An Australian robotics company has won the hearts and minds of tech enthusiasts and health advocates across the country after it unveiled the world's first commercially available brain-controlled telepresence robot, Teleport, which allows people with physical disabilities to remotely attend work, events, meetings or school.
Developed by 2012 young Australian of the year Marita Cheng, with her company Aubot, Teleport uses an off-the-shelf brain control product called MindWave to control a video-enabled robot. The device moves in direct response to its users' focussed brainwaves.
The device started shipping in November and has found use in offices for telecommuting, companies with multiple offices, hospitals and museums.
The robot is 1.1m at its shortest point and reaches 1.7m at its highest point. It has ultrasonic sensors at its front and rear to prevent collisions, a wide-angle camera lens and is fitted with a touchscreen tablet. Teleport is priced at $3800.
Cheng said through Aubot, which develops robotic arms in addition to telepresence robots, she sought to ease the burden of interaction for people with disabilities.
"I want to bring technology to the world that makes things easier for people. Teleport saves on transportation time, saves on travel costs and allows people choice in where they look, who they talk to and where they explore remotely, when they can’t be there in person," she said.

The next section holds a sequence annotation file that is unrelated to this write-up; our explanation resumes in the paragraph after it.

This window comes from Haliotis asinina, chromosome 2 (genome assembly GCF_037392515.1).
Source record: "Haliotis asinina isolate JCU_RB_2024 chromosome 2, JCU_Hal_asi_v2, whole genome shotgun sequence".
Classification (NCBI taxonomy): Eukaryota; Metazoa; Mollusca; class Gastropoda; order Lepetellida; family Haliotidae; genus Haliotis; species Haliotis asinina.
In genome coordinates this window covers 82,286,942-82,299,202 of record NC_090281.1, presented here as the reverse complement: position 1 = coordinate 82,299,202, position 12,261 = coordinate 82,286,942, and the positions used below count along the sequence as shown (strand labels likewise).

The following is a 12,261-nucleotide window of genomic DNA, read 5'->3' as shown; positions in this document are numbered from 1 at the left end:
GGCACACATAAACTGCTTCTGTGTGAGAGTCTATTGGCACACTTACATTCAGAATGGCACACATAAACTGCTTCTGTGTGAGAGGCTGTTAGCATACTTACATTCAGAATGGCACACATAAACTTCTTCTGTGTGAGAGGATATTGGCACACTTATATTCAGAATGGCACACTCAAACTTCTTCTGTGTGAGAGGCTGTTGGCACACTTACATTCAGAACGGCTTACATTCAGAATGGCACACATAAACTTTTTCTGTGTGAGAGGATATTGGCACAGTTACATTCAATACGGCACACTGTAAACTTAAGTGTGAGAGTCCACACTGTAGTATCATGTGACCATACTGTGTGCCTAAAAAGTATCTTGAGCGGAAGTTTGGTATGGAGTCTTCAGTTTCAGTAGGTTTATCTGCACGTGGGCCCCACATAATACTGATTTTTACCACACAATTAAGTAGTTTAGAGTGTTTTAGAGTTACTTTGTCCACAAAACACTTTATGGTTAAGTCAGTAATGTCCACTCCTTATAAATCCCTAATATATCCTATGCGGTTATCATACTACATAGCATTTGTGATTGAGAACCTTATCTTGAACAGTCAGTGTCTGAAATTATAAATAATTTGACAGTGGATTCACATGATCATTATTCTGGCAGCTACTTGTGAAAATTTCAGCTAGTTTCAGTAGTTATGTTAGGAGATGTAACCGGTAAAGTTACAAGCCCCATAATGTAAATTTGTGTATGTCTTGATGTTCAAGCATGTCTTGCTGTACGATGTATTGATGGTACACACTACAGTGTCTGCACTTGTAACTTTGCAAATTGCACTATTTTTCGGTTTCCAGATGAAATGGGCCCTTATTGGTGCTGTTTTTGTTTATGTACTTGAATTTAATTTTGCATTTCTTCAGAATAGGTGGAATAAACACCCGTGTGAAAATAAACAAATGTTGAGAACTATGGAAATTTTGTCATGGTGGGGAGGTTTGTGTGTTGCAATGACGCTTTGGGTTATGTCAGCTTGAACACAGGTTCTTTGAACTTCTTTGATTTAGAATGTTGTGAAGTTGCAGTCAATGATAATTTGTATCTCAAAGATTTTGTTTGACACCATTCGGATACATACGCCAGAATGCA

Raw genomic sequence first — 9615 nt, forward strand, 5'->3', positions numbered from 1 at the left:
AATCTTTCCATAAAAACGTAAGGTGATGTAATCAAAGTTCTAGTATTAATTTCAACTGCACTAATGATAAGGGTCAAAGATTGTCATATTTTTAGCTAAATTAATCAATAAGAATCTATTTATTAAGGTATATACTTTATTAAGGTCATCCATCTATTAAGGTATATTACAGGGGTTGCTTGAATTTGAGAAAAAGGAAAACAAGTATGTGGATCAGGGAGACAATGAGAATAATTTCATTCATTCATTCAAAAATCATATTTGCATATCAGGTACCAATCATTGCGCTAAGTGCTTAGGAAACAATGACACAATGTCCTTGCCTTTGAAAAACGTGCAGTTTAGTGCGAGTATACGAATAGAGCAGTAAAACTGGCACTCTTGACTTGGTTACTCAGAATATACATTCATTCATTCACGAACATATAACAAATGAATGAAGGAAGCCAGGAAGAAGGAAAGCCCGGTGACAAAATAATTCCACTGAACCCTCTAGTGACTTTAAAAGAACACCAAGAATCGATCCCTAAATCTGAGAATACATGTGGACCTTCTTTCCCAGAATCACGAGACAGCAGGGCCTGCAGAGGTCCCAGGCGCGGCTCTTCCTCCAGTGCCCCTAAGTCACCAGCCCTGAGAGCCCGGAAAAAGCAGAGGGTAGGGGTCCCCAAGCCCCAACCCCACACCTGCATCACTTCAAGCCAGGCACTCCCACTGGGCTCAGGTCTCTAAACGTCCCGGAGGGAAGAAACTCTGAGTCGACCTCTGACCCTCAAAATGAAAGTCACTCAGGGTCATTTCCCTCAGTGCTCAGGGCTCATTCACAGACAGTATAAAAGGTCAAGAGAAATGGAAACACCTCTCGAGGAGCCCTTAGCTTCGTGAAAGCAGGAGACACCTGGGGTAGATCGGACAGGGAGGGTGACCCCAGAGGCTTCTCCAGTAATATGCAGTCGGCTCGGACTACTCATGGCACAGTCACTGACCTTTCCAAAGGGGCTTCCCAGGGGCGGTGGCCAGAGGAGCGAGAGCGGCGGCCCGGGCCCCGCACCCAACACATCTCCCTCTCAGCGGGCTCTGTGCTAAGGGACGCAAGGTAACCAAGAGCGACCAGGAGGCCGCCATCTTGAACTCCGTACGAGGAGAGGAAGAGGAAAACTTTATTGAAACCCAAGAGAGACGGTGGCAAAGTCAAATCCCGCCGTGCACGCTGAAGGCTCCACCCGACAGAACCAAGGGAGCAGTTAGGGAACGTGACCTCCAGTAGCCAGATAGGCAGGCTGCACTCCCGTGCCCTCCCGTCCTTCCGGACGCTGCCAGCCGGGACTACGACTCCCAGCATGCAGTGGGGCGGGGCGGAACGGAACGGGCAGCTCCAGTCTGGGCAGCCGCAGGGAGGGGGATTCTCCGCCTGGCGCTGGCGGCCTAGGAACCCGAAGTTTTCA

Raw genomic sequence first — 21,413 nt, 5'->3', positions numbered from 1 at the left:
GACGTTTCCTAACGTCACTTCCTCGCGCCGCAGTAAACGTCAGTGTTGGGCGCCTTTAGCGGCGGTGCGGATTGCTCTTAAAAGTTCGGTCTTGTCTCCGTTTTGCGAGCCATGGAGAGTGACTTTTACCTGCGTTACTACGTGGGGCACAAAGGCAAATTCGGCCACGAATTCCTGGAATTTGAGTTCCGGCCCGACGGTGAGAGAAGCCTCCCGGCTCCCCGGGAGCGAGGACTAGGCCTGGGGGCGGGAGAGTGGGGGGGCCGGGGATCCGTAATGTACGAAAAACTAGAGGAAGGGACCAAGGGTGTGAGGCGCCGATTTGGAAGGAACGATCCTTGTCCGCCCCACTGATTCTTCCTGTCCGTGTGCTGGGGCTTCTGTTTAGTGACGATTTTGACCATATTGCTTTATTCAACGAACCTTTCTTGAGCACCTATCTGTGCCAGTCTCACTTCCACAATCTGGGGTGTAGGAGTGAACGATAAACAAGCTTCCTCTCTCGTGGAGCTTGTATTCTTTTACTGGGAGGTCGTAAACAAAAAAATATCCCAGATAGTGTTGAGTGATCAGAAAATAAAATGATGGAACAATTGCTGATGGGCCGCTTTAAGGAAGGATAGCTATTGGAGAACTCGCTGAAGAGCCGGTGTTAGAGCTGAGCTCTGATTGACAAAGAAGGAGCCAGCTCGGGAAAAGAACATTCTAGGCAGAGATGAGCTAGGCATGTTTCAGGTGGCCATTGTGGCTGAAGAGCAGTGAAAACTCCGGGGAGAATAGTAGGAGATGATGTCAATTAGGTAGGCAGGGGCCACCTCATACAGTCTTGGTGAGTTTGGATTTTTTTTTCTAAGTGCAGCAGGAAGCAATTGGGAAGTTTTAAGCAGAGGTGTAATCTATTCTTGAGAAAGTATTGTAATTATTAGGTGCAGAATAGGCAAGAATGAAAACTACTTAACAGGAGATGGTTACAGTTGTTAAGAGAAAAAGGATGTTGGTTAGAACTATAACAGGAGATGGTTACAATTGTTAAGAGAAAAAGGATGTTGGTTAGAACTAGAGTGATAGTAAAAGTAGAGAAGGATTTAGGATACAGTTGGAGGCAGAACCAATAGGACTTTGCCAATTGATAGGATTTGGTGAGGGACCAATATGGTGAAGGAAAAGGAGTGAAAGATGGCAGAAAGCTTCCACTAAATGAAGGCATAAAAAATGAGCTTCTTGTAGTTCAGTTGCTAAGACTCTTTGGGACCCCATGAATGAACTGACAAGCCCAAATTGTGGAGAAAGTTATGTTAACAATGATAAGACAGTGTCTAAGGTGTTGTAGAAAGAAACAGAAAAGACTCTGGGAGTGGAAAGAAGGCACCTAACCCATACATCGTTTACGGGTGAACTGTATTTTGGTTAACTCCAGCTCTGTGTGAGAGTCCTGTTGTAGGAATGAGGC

"Our users say that the experience is 100 percent better and more immersive than they expected."
Cheng's company was last year recognised by Optus with a $50,000 grant as part of the telco's Optus Future Makers initiative. The money was donated for the provision of Teleports to cancer charity CanTeen, allowing hospitalised children to attend school. Cheng was also recognised as one of Forbes' 30 Under 30 Asia in science and healthcare.
Anthony Bartl, a 36-year-old Teleport user who broke his spinal cord in a car accident at the age of six, said the technology had provided him with new opportunities.
“It’s a real thrill, finding a new ability. I could go through a museum in America, or wherever; see polar bears in the Arctic,” he said.
“You know, people with disabilities acquiring new abilities. I never really got anything to move before with my brain, so that was pretty unbelievable in that sense.”